Various methods have been tried to increase endometrial thickness, its receptivity, and pregnancy rates in ART cycle such as supplementation of estradiol, sildenafil, aspirin, and low-molecular-weight heparin. The safety and efficacy of these drugs in the treatment of infertility have not been well established, and they are not recommended at present.
Successful implantation depends on the interplay between various cytokines secreted by the decidua and the fetal chorionic villi such as colony-stimulating factor, interleukin-1, and leukemia inhibitory factor. Granulocyte colony-stimulating factor (G-CSF) is one such cytokine. Studies by Scarpellini and Sbracia and Santjohanser et al. have shown that women treated with subcutaneous G-CSF for recurrent pregnancy losses had a significantly better pregnancy outcome compared to the control group., Women with repeated in vitro fertilization (IVF) failures showed significantly increased implantation and pregnancy rates with subcutaneous G-CSF administration.
Gleicher et al. conducted a pilot study on four women who had previous failed IVF cycles and thin endometrium which was resistant to conventional treatment. All four women benefitted with intrauterine transfusion of G-CSF and demonstrated a significant increase in endometrial thickness. All four women in their study conceived.
Barad et al. demonstrated that in general population of women undergoing IVF cycles who did not necessarily have a thin endometrium, intrauterine G-CSF instillation did not lead to significant increase in endometrial thickness or significant improvement in pregnancy rates. Similar results have been shown by Eftekhar et al. where no benefit of intrauterine G-CSF instillation was found in women with normal endometrial thickness undergoing IVF-ICSI cycles. However, literature is still sparse on the role of G-CSF in women undergoing IVF treatment. The present study was conducted to evaluate the role of G-CSF in improving endometrial parameters and IVF outcome in an unselected population of women, exploring the benefit of use of G-CSF routinely to improve IVF outcomes in Indian women.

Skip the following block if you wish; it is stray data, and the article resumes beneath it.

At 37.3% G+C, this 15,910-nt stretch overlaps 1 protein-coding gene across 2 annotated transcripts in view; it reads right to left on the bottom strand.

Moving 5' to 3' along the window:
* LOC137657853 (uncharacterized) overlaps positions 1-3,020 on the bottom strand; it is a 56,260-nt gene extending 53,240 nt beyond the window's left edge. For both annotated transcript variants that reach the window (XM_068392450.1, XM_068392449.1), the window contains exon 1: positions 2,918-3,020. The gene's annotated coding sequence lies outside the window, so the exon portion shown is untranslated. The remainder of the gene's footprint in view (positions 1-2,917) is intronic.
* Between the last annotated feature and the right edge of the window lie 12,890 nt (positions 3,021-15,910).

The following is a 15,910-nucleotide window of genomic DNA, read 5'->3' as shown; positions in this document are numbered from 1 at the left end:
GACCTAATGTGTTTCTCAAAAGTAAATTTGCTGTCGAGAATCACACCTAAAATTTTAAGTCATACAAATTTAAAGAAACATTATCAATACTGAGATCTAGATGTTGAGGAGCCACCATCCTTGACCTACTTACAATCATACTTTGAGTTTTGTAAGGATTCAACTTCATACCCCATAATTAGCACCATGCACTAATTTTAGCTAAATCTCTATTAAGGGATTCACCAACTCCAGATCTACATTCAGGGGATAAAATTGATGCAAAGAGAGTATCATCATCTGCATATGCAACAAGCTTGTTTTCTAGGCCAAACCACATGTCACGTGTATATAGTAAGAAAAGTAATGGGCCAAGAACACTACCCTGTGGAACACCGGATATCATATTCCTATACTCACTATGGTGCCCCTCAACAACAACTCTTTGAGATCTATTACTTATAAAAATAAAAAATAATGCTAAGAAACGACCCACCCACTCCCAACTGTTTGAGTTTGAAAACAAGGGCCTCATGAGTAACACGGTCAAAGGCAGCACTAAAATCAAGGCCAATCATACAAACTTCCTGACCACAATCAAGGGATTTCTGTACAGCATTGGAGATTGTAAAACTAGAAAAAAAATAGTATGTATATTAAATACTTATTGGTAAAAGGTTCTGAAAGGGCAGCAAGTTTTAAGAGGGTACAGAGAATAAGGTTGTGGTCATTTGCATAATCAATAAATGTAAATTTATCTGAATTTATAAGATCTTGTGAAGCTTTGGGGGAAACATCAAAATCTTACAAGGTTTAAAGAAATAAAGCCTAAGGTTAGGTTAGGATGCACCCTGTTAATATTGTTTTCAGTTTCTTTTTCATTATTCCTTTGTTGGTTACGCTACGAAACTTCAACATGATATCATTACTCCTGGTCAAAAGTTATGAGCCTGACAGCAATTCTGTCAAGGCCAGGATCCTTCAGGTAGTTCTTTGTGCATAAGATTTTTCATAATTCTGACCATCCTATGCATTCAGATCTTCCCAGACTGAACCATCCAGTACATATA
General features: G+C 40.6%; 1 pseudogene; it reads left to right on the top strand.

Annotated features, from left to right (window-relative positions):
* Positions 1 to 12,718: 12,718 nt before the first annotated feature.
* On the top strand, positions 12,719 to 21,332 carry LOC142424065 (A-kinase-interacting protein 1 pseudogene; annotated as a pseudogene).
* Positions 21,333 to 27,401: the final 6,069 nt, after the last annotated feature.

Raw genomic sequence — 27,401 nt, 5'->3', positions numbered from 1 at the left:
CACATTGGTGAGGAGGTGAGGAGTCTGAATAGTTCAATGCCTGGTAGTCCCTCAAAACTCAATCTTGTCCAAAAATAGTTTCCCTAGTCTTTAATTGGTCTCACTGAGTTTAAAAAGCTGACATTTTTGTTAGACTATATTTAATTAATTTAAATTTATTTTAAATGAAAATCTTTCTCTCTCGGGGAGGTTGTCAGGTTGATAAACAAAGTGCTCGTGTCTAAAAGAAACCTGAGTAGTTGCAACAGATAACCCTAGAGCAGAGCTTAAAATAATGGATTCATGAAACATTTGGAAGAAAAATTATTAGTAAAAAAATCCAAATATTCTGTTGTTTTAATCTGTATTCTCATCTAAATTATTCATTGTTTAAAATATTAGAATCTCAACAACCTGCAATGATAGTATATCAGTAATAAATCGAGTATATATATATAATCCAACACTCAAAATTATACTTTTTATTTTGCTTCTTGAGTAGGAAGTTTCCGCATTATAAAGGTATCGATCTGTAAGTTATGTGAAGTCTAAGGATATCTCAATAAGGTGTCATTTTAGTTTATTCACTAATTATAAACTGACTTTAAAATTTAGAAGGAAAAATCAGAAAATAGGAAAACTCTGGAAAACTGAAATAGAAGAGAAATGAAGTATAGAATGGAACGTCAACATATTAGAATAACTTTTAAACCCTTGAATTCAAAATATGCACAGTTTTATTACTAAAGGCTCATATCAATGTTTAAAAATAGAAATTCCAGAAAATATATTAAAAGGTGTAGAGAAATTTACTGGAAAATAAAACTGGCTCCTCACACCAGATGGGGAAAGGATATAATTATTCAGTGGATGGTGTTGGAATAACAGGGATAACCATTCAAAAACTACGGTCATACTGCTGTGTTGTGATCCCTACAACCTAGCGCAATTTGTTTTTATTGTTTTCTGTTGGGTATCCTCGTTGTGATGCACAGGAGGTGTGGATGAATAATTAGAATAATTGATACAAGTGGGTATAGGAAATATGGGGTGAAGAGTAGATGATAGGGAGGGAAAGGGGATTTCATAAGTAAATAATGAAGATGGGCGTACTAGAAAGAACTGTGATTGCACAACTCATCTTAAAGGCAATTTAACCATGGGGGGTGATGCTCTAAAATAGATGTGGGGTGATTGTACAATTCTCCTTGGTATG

| Subjects and Methods|| |
This was a randomized controlled trial conducted among 150 women undergoing IVF/ICSI treatment at Assisted Reproductive Technology Centre, Department of Obstetrics and Gynaecology, at a tertiary care hospital. The study was approved by the Institutional Ethics Committee of the Hospital. Women attending IVF clinic were screened for the study. Inclusion criteria were women between 21 and 38 years of age, body mass index (BMI) 18.5–29.9 kg/m2, a normal hormonal profile (anti-Müllerian hormone [AMH] >1.5 ng/ml, follicle-stimulating hormone [FSH] <12 mIU/ml on day 3 of menstrual cycle).
Women with a distorted uterine cavity (e.g., fibroid, adenomyoma distorting the endometrial cavity) or history of tubercular endometritis and poor ovarian reserve (AMH <1.5 ng/ml, FSH >12 mIU/ml, antral follicle count [AFC] <6 on day 3 of menstrual cycle) were excluded from the study. Other exclusion criteria were associated with medical problems such as diabetes mellitus, hypertension, heart disease, or drug allergies and women with contraindications to G-CSF administration such as renal disease, sickle cell disease, pneumonia, and malignancies.
Informed written consent was taken from the couple after explaining the detailed plan, purpose, and duration of the study in their own language. After enrolment into the study, patients were randomized into two groups; intervention and control groups, according to the computer-generated randomization table. Individual randomization cards were sealed in numbered opaque envelopes which were accessible to a single person who administered the randomization table and prepared the study materials. Treatment assignment was blinded to patients, doctors administering treatment and performing ultrasounds, and nursing staff. [Figure 1] depicts the consort flow diagram for the study.
According to randomization table, 76 patients were randomized to the intervention group and 74 patients were randomized to the control group. Patients in the intervention group received 300 μg (0.5 ml) of G-CSF (Filgrastim, NUFIL SF™, Biocon Limited, Bangalore) administered by transcervical intrauterine perfusion on the day of ovulation trigger. G-CSF used in the study is available as 0.5 ml single-use prefilled syringe containing 300 μg of Filgrastim (sterile, clear, and colorless preparation). Patients in the control group were administered 0.5 ml of normal saline by transcervical intrauterine perfusion on the day of ovulation trigger. Endometrial thickness, volume, and vascularity were assessed by transvaginal sonography on the day of trigger and at the time of embryo transfer.